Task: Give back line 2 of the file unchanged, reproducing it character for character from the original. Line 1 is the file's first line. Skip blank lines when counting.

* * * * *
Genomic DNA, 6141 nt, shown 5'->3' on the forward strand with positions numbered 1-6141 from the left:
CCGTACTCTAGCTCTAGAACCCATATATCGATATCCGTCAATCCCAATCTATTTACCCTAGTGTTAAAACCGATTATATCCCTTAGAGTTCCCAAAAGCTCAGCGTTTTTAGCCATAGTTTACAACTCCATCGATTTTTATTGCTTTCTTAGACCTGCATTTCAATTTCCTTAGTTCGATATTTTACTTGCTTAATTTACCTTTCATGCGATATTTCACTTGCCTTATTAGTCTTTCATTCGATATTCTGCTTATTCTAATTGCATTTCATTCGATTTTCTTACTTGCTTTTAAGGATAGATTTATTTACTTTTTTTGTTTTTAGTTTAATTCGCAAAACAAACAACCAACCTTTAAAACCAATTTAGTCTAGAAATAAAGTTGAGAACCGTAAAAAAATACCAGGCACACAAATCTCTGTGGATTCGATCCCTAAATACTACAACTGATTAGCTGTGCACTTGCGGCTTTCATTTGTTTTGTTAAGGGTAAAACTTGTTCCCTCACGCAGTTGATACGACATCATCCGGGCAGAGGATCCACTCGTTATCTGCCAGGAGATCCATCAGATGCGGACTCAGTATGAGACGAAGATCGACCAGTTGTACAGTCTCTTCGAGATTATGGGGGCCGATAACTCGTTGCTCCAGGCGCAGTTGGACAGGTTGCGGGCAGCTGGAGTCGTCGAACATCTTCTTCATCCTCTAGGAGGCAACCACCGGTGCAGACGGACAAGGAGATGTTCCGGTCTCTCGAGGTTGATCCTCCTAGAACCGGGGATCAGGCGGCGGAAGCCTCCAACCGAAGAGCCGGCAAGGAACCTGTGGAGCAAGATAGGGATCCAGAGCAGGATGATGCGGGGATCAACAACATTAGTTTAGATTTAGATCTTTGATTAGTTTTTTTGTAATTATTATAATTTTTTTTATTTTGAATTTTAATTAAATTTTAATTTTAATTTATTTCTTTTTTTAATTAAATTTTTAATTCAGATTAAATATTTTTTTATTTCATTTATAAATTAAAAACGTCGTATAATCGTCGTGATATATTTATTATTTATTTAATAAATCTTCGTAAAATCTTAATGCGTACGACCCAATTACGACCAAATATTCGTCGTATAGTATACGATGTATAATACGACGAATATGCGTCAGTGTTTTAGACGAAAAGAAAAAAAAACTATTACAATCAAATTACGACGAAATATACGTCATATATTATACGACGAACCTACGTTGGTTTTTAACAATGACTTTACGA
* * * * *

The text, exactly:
CCGTACTCTAGCTCTAGAACCCATATATCGATATCCGTCAATCCCAATCTATTTACCCTAGTGTTAAAACCGATTATATCCCTTAGAGTTCCCAAAAGCTCAGCGTTTTTAGCCATAGTTTACAACTCCATCGATTTTTATTGCTTTCTTAGACCTGCATTTCAATTTCCTTAGTTCGATATTTTACTTGCTTAATTTACCTTTCATGCGATATTTCACTTGCCTTATTAGTCTTTCATTCGATATTCTGCTTATTCTAATTGCATTTCATTCGATTTTCTTACTTGCTTTTAAGGATAGATTTATTTACTTTTTTTGTTTTTAGTTTAATTCGCAAAACAAACAACCAACCTTTAAAACCAATTTAGTCTAGAAATAAAGTTGAGAACCGTAAAAAAATACCAGGCACACAAATCTCTGTGGATTCGATCCCTAAATACTACAACTGATTAGCTGTGCACTTGCGGCTTTCATTTGTTTTGTTAAGGGTAAAACTTGTTCCCTCACGCAGTTGATACGACATCATCCGGGCAGAGGATCCACTCGTTATCTGCCAGGAGATCCATCAGATGCGGACTCAGTATGAGACGAAGATCGACCAGTTGTACAGTCTCTTCGAGATTATGGGGGCCGATAACTCGTTGCTCCAGGCGCAGTTGGACAGGTTGCGGGCAGCTGGAGTCGTCGAACATCTTCTTCATCCTCTAGGAGGCAACCACCGGTGCAGACGGACAAGGAGATGTTCCGGTCTCTCGAGGTTGATCCTCCTAGAACCGGGGATCAGGCGGCGGAAGCCTCCAACCGAAGAGCCGGCAAGGAACCTGTGGAGCAAGATAGGGATCCAGAGCAGGATGATGCGGGGATCAACAACATTAGTTTAGATTTAGATCTTTGATTAGTTTTTTTGTAATTATTATAATTTTTTTTATTTTGAATTTTAATTAAATTTTAATTTTAATTTATTTCTTTTTTTAATTAAATTTTTAATTCAGATTAAATATTTTTTTATTTCATTTATAAATTAAAAACGTCGTATAATCGTCGTGATATATTTATTATTTATTTAATAAATCTTCGTAAAATCTTAATGCGTACGACCCAATTACGACCAAATATTCGTCGTATAGTATACGATGTATAATACGACGAATATGCGTCAGTGTTTTAGACGAAAAGAAAAAAAAACTATTACAATCAAATTACGACGAAATATACGTCATATATTATACGACGAACCTACGTTGGTTTTTAACAATGACTTTACGA